A key feature of human societies is our ability to cooperate. Yet in many scenarios, it would seem more rational to act selfishly and freeload off the generosity of others. So what factors support a tendency toward cooperative behavior?
A new study by Joshua Plotkin, a professor in the Department of Biology in the School of Arts & Sciences, and Alexander Stewart, a former postdoctoral researcher at Penn who is now at University College London, identifies a driving force: memory.
In their work, which uses the principles of game theory, they find that the capacity for longer memories promotes the emergence of cooperation. They also find, perhaps intuitively, that cooperative strategies are more likely to evolve in smaller groups rather than larger ones.
Though the findings could be used to help understand the evolution of even the simplest one-celled bacteria, the researchers are particularly intrigued by what they have to say about the intricacies of human social interactions.
“Our analysis sheds light on the circumstances that govern behavior in social situations,” says Plotkin. “We see that longer memories allow for a wider range of behaviors that are cooperative, to the mutual benefit of all the individuals in a given group.”
The study used a common economic experiment called the public-goods game, in which players can decide how much of a personal resource to share with a common pool, which is then divided equally among all the players in the game. In the most cooperative scenario, all players contribute selflessly and reap the greatest rewards. If one player is selfish, though, generous players can lose out. The game is played over and over; players with successful strategies are allowed to “reproduce” and pass their strategy on to the next round.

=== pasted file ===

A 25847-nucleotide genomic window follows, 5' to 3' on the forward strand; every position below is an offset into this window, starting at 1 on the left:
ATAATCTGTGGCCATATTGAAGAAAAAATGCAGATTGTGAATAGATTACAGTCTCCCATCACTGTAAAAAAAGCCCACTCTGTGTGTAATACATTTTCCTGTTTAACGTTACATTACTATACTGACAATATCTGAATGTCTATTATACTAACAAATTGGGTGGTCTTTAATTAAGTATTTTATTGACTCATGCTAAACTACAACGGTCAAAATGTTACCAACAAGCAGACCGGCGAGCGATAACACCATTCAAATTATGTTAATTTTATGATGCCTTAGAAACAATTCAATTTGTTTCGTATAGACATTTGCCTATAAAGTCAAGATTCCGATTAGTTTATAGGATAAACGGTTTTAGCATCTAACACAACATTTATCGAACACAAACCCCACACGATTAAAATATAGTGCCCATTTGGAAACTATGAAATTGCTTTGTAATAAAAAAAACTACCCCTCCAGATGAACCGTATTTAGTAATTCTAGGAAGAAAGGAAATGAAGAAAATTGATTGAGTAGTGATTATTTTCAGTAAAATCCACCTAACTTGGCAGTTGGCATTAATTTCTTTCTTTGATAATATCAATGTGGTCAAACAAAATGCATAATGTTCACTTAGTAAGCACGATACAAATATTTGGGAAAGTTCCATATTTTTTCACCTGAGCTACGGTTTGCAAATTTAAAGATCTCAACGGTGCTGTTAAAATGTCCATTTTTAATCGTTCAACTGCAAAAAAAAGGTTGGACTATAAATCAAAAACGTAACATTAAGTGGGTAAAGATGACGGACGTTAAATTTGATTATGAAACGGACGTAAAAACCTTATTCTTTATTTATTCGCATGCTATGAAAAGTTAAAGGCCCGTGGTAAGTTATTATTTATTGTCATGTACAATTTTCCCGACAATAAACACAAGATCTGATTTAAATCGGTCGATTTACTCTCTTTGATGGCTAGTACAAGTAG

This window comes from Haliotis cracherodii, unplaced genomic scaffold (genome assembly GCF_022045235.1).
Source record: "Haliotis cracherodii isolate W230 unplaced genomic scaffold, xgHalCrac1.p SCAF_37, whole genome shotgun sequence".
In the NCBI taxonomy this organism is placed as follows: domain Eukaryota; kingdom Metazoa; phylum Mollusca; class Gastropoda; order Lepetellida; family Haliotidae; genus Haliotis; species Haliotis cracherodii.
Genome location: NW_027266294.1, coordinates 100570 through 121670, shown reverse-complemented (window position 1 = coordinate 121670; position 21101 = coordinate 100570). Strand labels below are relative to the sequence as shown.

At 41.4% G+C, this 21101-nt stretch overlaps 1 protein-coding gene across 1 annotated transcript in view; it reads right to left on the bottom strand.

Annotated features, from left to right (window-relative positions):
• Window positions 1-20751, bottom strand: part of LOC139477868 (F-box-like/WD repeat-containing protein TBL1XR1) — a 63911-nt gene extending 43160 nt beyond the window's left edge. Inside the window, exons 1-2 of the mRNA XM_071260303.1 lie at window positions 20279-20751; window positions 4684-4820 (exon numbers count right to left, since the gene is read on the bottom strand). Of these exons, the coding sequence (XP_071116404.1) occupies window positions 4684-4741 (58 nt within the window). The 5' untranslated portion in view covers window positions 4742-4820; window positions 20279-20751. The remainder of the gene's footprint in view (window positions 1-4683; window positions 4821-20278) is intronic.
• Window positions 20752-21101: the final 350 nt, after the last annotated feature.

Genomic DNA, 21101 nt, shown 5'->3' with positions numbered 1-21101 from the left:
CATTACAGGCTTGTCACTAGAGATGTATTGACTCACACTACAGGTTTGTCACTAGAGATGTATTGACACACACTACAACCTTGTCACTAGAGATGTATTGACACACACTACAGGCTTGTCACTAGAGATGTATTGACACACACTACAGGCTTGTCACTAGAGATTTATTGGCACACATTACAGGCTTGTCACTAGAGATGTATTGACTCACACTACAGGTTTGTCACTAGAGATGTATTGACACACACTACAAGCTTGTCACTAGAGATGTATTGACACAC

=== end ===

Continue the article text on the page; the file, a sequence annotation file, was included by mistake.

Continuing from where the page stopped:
Plotkin and Stewart varied the number of players in a group as well as the memory capacity of those players. Players with longer memories could base their strategies upon the actions of their opponents in previous rounds.
The researchers showed that cooperative strategies were more likely to be sustained if group sizes were small and memories were long, likely because larger groups reduced the likelihood that a player would be punished for bad behavior, and enhanced memory capacity led to more nuanced strategies, including those that used punishment effectively.
“A stronger memory allowed players to weed out the rare defector,” Plotkin says.
Interestingly, they found that longer memories co-evolved with enhanced cooperation in a kind of feedback loop; if a group was sufficiently small, longer memories evolved and drove an increase in cooperative strategies; and that increase leads to greater benefits for the group as a whole.
“That kind of situation, where you go from a simpler system to one that is more complex, is a great example of what evolution does,” Stewart says. “It leads to more and more complexity.”
Next for Stewart and Plotkin is to test whether the relationships between memory, group size, and cooperation seen in their analyses hold up in an experimental game with human players.